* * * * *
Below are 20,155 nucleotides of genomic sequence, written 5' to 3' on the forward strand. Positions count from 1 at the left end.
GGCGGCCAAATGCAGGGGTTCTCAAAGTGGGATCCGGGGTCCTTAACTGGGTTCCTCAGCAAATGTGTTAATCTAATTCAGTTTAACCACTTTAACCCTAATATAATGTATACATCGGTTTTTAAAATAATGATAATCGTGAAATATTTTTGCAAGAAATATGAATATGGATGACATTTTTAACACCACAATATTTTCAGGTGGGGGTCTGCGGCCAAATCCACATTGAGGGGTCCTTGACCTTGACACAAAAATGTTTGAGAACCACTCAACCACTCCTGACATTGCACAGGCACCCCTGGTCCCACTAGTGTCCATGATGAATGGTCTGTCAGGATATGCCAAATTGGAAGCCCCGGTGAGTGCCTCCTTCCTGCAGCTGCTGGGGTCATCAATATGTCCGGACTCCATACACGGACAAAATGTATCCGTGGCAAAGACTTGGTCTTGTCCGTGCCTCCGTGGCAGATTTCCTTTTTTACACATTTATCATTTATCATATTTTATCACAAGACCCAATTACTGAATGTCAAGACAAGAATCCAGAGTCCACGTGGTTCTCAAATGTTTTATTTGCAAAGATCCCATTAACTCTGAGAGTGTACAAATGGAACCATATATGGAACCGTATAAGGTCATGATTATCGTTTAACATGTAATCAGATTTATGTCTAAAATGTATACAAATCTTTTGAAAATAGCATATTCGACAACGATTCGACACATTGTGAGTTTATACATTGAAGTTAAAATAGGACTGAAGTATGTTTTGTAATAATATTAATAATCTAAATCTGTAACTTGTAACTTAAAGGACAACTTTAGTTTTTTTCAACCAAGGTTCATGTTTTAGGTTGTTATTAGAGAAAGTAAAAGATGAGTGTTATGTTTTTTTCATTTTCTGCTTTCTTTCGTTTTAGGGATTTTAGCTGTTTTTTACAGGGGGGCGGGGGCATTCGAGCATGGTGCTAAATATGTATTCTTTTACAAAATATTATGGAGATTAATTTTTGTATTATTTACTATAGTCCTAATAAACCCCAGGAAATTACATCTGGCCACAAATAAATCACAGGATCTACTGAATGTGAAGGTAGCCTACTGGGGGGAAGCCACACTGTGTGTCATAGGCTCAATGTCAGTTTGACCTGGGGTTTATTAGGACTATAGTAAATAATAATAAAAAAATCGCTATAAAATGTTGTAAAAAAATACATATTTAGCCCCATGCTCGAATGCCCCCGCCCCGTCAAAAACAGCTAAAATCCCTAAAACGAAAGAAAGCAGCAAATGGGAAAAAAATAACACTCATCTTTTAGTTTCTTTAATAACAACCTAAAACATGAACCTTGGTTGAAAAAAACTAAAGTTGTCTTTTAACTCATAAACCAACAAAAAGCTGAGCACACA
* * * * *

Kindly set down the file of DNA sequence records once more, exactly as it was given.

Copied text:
Below are 20,155 nucleotides of genomic sequence, written 5' to 3' on the forward strand. Positions count from 1 at the left end.
GGCGGCCAAATGCAGGGGTTCTCAAAGTGGGATCCGGGGTCCTTAACTGGGTTCCTCAGCAAATGTGTTAATCTAATTCAGTTTAACCACTTTAACCCTAATATAATGTATACATCGGTTTTTAAAATAATGATAATCGTGAAATATTTTTGCAAGAAATATGAATATGGATGACATTTTTAACACCACAATATTTTCAGGTGGGGGTCTGCGGCCAAATCCACATTGAGGGGTCCTTGACCTTGACACAAAAATGTTTGAGAACCACTCAACCACTCCTGACATTGCACAGGCACCCCTGGTCCCACTAGTGTCCATGATGAATGGTCTGTCAGGATATGCCAAATTGGAAGCCCCGGTGAGTGCCTCCTTCCTGCAGCTGCTGGGGTCATCAATATGTCCGGACTCCATACACGGACAAAATGTATCCGTGGCAAAGACTTGGTCTTGTCCGTGCCTCCGTGGCAGATTTCCTTTTTTACACATTTATCATTTATCATATTTTATCACAAGACCCAATTACTGAATGTCAAGACAAGAATCCAGAGTCCACGTGGTTCTCAAATGTTTTATTTGCAAAGATCCCATTAACTCTGAGAGTGTACAAATGGAACCATATATGGAACCGTATAAGGTCATGATTATCGTTTAACATGTAATCAGATTTATGTCTAAAATGTATACAAATCTTTTGAAAATAGCATATTCGACAACGATTCGACACATTGTGAGTTTATACATTGAAGTTAAAATAGGACTGAAGTATGTTTTGTAATAATATTAATAATCTAAATCTGTAACTTGTAACTTAAAGGACAACTTTAGTTTTTTTCAACCAAGGTTCATGTTTTAGGTTGTTATTAGAGAAAGTAAAAGATGAGTGTTATGTTTTTTTCATTTTCTGCTTTCTTTCGTTTTAGGGATTTTAGCTGTTTTTTACAGGGGGGCGGGGGCATTCGAGCATGGTGCTAAATATGTATTCTTTTACAAAATATTATGGAGATTAATTTTTGTATTATTTACTATAGTCCTAATAAACCCCAGGAAATTACATCTGGCCACAAATAAATCACAGGATCTACTGAATGTGAAGGTAGCCTACTGGGGGGAAGCCACACTGTGTGTCATAGGCTCAATGTCAGTTTGACCTGGGGTTTATTAGGACTATAGTAAATAATAATAAAAAAATCGCTATAAAATGTTGTAAAAAAATACATATTTAGCCCCATGCTCGAATGCCCCCGCCCCGTCAAAAACAGCTAAAATCCCTAAAACGAAAGAAAGCAGCAAATGGGAAAAAAATAACACTCATCTTTTAGTTTCTTTAATAACAACCTAAAACATGAACCTTGGTTGAAAAAAACTAAAGTTGTCTTTTAACTCATAAACCAACAAAAAGCTGAGCACACA